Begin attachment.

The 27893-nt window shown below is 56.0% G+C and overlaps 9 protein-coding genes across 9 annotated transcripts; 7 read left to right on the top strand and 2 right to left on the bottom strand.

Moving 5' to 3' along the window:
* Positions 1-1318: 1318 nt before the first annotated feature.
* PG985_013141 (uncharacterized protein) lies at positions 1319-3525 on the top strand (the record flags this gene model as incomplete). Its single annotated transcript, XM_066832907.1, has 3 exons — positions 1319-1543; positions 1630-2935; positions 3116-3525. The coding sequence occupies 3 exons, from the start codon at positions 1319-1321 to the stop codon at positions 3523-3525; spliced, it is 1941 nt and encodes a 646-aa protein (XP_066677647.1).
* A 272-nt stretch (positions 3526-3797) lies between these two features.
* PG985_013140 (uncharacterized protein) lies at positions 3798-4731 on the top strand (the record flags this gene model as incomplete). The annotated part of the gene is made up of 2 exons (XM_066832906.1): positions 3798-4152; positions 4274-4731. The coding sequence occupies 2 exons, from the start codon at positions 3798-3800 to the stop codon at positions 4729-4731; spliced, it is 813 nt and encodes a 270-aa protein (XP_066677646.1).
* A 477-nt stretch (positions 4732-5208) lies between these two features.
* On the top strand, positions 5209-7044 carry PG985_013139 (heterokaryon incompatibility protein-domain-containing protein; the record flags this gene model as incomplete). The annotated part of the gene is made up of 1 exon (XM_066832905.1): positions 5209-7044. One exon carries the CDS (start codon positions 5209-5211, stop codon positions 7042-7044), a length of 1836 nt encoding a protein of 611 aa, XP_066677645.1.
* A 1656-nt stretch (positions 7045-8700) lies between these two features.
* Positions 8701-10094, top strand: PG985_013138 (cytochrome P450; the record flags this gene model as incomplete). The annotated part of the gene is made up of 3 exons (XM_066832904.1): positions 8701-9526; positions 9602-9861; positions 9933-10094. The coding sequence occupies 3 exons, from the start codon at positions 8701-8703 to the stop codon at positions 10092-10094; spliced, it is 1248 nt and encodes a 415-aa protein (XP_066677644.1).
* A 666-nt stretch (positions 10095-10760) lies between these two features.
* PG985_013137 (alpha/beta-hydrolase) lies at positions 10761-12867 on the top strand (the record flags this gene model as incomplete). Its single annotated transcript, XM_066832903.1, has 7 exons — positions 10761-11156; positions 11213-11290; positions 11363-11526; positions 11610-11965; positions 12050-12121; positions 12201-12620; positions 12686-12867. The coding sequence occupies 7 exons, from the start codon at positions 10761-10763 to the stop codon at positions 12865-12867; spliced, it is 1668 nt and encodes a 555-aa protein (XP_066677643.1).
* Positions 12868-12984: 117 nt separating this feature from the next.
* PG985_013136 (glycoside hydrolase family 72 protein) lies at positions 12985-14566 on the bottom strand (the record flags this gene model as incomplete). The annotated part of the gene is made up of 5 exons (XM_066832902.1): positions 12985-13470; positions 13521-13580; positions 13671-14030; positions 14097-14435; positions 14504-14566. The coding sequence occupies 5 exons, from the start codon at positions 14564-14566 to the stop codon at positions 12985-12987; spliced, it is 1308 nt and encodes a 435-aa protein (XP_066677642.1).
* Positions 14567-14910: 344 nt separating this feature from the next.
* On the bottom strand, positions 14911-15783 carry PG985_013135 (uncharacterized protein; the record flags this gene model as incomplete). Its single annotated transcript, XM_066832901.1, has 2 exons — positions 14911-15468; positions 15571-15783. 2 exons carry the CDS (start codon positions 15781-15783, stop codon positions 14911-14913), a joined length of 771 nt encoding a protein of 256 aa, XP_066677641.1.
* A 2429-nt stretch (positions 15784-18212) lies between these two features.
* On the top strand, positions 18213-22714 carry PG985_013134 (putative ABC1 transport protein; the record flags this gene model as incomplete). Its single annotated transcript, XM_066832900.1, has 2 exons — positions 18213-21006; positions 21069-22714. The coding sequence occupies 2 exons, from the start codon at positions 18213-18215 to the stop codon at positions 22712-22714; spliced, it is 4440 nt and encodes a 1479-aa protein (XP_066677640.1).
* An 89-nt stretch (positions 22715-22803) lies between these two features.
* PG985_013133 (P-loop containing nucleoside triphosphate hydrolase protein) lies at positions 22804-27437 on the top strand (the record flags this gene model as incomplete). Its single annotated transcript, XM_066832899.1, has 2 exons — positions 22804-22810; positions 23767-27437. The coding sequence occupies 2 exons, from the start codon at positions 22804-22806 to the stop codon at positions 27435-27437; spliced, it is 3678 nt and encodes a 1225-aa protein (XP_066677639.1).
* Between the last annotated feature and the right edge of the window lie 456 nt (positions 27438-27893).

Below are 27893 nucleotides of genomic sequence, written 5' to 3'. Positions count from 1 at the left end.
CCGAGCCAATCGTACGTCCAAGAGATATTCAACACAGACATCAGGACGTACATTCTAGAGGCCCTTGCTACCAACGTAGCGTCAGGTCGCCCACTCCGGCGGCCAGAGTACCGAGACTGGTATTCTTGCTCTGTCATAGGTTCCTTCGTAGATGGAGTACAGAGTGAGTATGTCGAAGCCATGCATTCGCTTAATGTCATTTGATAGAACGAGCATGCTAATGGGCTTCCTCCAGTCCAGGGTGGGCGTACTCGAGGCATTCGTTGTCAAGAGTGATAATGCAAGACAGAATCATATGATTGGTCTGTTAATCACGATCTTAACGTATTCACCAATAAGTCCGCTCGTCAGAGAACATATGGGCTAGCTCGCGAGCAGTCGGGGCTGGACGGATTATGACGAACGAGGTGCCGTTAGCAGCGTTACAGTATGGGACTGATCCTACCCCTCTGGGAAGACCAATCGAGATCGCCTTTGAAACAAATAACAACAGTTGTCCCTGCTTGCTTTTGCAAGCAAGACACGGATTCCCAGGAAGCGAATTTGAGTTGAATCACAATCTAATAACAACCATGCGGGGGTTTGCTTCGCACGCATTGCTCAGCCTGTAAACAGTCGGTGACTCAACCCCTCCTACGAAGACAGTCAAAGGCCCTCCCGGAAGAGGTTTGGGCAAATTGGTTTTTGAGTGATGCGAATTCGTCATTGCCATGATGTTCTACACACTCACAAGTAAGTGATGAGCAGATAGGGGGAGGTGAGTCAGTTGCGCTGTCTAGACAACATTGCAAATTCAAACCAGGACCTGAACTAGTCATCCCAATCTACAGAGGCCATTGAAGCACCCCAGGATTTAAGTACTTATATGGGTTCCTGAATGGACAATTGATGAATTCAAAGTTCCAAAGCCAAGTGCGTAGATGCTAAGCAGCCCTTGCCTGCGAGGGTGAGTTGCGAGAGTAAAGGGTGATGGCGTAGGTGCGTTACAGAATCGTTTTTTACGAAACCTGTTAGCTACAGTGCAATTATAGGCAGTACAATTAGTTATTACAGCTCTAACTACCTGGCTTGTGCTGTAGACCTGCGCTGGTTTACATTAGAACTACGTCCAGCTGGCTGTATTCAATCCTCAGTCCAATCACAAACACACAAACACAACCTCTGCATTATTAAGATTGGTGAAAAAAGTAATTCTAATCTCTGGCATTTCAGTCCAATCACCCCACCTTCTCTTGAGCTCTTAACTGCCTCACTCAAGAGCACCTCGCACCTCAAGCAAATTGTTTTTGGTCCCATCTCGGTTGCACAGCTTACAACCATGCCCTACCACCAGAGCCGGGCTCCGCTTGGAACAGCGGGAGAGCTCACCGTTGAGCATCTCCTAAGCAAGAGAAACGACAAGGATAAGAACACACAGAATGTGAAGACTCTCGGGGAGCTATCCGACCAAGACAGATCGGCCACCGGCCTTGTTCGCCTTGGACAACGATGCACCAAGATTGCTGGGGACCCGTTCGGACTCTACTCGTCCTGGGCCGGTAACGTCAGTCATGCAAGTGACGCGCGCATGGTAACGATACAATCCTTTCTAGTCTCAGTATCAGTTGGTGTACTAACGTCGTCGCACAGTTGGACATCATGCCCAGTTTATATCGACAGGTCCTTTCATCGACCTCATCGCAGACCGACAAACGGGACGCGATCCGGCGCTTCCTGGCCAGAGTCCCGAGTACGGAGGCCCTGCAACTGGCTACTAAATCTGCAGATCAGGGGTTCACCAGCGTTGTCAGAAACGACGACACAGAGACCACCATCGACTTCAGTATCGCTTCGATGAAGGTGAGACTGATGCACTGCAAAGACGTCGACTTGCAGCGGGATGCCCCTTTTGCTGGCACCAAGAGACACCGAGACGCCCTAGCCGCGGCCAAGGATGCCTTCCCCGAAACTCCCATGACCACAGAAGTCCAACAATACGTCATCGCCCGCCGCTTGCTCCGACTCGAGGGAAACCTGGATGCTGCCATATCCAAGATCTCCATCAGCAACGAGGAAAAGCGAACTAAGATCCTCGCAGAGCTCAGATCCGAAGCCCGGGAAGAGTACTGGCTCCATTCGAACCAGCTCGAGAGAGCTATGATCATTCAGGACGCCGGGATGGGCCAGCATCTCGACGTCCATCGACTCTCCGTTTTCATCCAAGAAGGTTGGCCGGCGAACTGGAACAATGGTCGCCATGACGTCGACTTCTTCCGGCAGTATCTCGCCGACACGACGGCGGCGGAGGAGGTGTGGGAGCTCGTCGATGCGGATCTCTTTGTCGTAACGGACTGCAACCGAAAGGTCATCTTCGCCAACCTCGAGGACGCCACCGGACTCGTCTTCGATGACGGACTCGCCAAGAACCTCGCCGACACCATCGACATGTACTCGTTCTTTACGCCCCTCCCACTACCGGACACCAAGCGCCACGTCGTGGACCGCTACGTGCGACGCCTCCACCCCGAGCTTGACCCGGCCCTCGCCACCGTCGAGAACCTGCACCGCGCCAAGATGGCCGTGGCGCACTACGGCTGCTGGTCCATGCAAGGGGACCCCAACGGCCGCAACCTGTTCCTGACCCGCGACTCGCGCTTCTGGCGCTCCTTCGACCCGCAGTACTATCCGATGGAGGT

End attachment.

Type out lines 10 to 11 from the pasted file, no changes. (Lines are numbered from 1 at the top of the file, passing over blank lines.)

* Positions 8701-10094, top strand: PG985_013138 (cytochrome P450; the record flags this gene model as incomplete). The annotated part of the gene is made up of 3 exons (XM_066832904.1): positions 8701-9526; positions 9602-9861; positions 9933-10094. The coding sequence occupies 3 exons, from the start codon at positions 8701-8703 to the stop codon at positions 10092-10094; spliced, it is 1248 nt and encodes a 415-aa protein (XP_066677644.1).
* A 666-nt stretch (positions 10095-10760) lies between these two features.